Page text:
Season of the
is the cruelest month of all, wrote T.S. Eliot. Not
so the mowali s , a breed of
Bangali whose livelihood is traditionally dependent
on the Sundarbans. For them April is the month of hope.
As April dawns, the mowali s , the local
name for the honey collectors, prepare to go deep into
the forest to lay their hands on the most precious natural
resource of all, honey --mou in Bangla.
is the ultimate nectar, it is called liquid gold. For
the communities living near the Sundarbans, honey translates
into profit that may tide them over throughout the year.
It is in April that trees are in bloom in the Sundarbans
and the wild Asian honeybees are busy accumulating the
nectar of flowers in their complex wax-made homes --
the bee colonies. Along with major species like keora,
passur, goran, gewa, the mangrove species, golpata
make up the greater portion of the botanical wealth
of the forest. The vegetation dresses itself in flowers
once winter is behind.
south-east region of the Sundarbans is the most important
part in terms of bio-diversity, as this is the area
that doesn't remain immersed in saline water all year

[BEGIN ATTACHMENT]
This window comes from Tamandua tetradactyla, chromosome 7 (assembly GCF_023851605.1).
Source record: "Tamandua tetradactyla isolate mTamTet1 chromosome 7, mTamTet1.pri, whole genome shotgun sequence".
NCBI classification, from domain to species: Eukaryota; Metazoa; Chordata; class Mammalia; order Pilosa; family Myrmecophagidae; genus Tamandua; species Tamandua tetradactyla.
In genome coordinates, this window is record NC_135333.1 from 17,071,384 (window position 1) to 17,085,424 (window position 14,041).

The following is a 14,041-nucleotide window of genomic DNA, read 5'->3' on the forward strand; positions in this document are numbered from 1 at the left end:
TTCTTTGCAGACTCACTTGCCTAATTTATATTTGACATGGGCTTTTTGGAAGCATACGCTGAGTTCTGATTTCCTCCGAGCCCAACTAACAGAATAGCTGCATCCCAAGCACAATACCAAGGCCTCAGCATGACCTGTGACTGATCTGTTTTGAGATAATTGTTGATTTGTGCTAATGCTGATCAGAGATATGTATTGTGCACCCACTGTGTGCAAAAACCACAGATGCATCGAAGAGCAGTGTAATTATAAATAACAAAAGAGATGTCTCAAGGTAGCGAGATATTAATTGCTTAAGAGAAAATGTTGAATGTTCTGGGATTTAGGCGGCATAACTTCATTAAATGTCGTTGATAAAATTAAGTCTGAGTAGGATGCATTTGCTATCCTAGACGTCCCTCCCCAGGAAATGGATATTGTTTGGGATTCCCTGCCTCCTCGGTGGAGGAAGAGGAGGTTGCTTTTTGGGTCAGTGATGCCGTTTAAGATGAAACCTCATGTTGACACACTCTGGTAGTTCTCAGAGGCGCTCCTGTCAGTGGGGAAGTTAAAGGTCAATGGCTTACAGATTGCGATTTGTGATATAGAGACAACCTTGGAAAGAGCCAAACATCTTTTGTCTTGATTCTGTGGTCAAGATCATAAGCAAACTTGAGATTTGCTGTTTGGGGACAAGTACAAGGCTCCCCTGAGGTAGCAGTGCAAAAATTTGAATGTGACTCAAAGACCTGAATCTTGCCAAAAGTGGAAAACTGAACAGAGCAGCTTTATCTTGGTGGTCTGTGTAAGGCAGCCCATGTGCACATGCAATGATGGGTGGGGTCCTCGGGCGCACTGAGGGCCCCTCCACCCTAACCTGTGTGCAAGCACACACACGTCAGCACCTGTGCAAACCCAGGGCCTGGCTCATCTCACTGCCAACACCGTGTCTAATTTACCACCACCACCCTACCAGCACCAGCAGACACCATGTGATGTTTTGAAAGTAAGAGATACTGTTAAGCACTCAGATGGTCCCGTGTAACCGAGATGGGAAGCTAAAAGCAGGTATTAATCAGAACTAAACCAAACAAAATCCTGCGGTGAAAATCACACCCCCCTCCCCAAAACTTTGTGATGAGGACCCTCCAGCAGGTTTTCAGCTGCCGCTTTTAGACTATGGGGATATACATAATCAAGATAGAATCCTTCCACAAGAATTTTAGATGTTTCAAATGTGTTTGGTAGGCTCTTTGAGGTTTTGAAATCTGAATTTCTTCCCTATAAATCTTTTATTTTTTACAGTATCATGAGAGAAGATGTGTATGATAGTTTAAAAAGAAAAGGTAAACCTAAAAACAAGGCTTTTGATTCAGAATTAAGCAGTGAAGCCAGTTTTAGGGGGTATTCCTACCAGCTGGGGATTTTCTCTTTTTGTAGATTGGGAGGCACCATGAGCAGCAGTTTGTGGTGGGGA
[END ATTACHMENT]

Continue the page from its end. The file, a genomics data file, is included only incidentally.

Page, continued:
round," says Tanjillur Rahman, who has just come
back from a trip with the mowali s . Tanjil
is a photographer working on a video documentary that
focuses on honey collecting. Tanjil filmed and directed
the documentary. He informs us that honey collecting
is the most financially rewarding livelihood of the
people living at the mouth of the Ganges Delta.
Sundarbans is a vast continuous forested plain. It is
a labyrinth of rivers, creeks and islands. As the world's
largest continuous mangrove forest, the Sundarbans is
home to a diverse array of wildlife. It hems the country's
south-west shoreline, and is a source of livelihood
of people living right next to it. "It is the eastern
region where you will find the homes of the mowali s
and the people dependent on the resources of the Sundarbans,"
says Tanjil, who has long been interested in the lives
of these marginal communities. With the help of Elizabeth